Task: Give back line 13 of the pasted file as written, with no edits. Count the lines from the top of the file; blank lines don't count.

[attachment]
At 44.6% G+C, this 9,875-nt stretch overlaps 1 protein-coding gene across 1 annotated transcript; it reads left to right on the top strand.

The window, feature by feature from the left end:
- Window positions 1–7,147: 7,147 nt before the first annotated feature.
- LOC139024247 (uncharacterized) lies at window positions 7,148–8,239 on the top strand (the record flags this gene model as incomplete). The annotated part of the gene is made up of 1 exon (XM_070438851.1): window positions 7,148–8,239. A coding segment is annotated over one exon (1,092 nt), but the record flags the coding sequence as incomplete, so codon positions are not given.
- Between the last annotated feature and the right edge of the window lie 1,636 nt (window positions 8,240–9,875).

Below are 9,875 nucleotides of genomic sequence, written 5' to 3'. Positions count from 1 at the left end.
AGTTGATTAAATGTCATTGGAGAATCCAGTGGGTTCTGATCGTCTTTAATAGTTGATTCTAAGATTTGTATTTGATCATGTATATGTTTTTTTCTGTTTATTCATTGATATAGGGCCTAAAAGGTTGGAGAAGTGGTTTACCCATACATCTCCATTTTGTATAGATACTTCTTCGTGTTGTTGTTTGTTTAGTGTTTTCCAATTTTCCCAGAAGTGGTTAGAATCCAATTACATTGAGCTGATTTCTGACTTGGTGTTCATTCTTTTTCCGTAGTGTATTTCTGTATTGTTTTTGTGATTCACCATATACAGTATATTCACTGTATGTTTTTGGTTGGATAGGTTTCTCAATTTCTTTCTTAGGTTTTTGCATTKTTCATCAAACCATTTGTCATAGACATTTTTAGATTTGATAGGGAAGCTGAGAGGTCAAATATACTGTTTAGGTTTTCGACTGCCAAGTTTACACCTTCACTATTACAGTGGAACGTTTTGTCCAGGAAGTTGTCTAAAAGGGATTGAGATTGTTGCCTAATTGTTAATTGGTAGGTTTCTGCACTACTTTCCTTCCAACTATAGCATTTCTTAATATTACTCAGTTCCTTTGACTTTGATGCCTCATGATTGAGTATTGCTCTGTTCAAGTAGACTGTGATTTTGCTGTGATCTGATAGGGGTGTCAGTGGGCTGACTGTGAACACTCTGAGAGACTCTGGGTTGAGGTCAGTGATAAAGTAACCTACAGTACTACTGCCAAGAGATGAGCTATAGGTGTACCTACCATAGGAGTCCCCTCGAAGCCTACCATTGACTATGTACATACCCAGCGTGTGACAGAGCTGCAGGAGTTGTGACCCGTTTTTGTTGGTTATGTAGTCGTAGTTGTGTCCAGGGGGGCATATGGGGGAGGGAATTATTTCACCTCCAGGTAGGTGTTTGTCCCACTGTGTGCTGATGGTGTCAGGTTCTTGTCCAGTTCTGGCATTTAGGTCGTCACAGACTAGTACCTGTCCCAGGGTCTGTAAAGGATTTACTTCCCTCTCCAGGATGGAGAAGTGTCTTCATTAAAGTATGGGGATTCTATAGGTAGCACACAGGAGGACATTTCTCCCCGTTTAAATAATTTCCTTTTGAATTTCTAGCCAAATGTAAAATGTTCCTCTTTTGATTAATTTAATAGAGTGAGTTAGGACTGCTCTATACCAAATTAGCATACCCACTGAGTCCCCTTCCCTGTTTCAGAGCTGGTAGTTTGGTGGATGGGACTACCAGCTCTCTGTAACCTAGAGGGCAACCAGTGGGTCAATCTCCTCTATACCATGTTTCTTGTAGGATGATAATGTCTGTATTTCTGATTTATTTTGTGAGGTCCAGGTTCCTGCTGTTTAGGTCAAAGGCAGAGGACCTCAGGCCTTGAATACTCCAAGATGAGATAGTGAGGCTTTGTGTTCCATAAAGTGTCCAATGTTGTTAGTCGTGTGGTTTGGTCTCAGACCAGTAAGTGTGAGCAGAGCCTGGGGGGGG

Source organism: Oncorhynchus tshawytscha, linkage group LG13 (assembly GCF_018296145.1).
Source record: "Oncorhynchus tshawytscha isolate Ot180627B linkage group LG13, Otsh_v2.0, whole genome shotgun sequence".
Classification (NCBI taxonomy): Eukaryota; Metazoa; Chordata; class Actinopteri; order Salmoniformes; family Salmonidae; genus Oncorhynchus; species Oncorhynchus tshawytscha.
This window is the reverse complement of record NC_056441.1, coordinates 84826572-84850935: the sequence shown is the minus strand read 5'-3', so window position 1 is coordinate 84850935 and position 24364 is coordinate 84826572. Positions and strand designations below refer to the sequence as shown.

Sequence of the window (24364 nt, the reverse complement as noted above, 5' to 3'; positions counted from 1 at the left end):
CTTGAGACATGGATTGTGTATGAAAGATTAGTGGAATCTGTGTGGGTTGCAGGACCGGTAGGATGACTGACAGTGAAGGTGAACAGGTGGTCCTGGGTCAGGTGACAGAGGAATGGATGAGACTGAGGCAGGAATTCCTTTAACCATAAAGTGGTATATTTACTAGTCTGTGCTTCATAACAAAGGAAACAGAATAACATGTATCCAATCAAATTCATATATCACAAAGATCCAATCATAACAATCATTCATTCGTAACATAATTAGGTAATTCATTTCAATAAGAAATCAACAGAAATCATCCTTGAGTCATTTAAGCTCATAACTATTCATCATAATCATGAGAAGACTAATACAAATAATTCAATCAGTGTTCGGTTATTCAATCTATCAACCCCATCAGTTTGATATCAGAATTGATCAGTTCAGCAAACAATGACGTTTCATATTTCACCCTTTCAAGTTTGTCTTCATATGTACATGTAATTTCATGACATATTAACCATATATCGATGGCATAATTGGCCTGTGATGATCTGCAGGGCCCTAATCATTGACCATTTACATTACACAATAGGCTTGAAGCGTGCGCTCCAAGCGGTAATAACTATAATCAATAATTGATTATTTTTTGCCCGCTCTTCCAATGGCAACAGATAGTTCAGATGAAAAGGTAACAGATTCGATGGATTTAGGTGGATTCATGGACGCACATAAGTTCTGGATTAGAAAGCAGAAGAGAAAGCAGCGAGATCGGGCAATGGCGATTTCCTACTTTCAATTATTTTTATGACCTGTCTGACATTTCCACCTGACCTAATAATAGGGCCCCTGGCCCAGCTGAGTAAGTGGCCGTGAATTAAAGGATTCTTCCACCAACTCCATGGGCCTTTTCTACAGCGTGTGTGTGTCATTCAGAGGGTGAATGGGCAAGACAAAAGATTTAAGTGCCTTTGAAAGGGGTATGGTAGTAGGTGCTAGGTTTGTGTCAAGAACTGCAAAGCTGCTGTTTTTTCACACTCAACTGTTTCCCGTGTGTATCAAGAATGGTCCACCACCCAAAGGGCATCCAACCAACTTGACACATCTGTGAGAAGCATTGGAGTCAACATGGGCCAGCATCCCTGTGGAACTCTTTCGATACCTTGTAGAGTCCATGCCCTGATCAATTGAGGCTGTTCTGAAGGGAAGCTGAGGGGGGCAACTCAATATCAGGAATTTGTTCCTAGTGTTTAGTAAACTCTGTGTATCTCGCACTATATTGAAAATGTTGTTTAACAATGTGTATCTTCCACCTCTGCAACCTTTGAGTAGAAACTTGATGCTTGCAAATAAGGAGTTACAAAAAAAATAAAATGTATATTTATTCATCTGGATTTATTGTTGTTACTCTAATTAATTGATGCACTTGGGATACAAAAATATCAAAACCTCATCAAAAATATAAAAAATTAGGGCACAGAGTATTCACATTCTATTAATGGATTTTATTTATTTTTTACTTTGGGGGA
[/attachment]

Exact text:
CTTGAGACATGGATTGTGTATGAAAGATTAGTGGAATCTGTGTGGGTTGCAGGACCGGTAGGATGACTGACAGTGAAGGTGAACAGGTGGTCCTGGGTCAGGTGACAGAGGAATGGATGAGACTGAGGCAGGAATTCCTTTAACCATAAAGTGGTATATTTACTAGTCTGTGCTTCATAACAAAGGAAACAGAATAACATGTATCCAATCAAATTCATATATCACAAAGATCCAATCATAACAATCATTCATTCGTAACATAATTAGGTAATTCATTTCAATAAGAAATCAACAGAAATCATCCTTGAGTCATTTAAGCTCATAACTATTCATCATAATCATGAGAAGACTAATACAAATAATTCAATCAGTGTTCGGTTATTCAATCTATCAACCCCATCAGTTTGATATCAGAATTGATCAGTTCAGCAAACAATGACGTTTCATATTTCACCCTTTCAAGTTTGTCTTCATATGTACATGTAATTTCATGACATATTAACCATATATCGATGGCATAATTGGCCTGTGATGATCTGCAGGGCCCTAATCATTGACCATTTACATTACACAATAGGCTTGAAGCGTGCGCTCCAAGCGGTAATAACTATAATCAATAATTGATTATTTTTTGCCCGCTCTTCCAATGGCAACAGATAGTTCAGATGAAAAGGTAACAGATTCGATGGATTTAGGTGGATTCATGGACGCACATAAGTTCTGGATTAGAAAGCAGAAGAGAAAGCAGCGAGATCGGGCAATGGCGATTTCCTACTTTCAATTATTTTTATGACCTGTCTGACATTTCCACCTGACCTAATAATAGGGCCCCTGGCCCAGCTGAGTAAGTGGCCGTGAATTAAAGGATTCTTCCACCAACTCCATGGGCCTTTTCTACAGCGTGTGTGTGTCATTCAGAGGGTGAATGGGCAAGACAAAAGATTTAAGTGCCTTTGAAAGGGGTATGGTAGTAGGTGCTAGGTTTGTGTCAAGAACTGCAAAGCTGCTGTTTTTTCACACTCAACTGTTTCCCGTGTGTATCAAGAATGGTCCACCACCCAAAGGGCATCCAACCAACTTGACACATCTGTGAGAAGCATTGGAGTCAACATGGGCCAGCATCCCTGTGGAACTCTTTCGATACCTTGTAGAGTCCATGCCCTGATCAATTGAGGCTGTTCTGAAGGGAAGCTGAGGGGGGCAACTCAATATCAGGAATTTGTTCCTAGTGTTTAGTAAACTCTGTGTATCTCGCACTATATTGAAAATGTTGTTTAACAATGTGTATCTTCCACCTCTGCAACCTTTGAGTAGAAACTTGATGCTTGCAAATAAGGAGTTACAAAAAAAATAAAATGTATATTTATTCATCTGGATTTATTGTTGTTACTCTAATTAATTGATGCACTTGGGATACAAAAATATCAAAACCTCATCAAAAATATAAAAAATTAGGGCACAGAGTATTCACATTCTATTAATGGATTTTATTTATTTTTTACTTTGGGGGA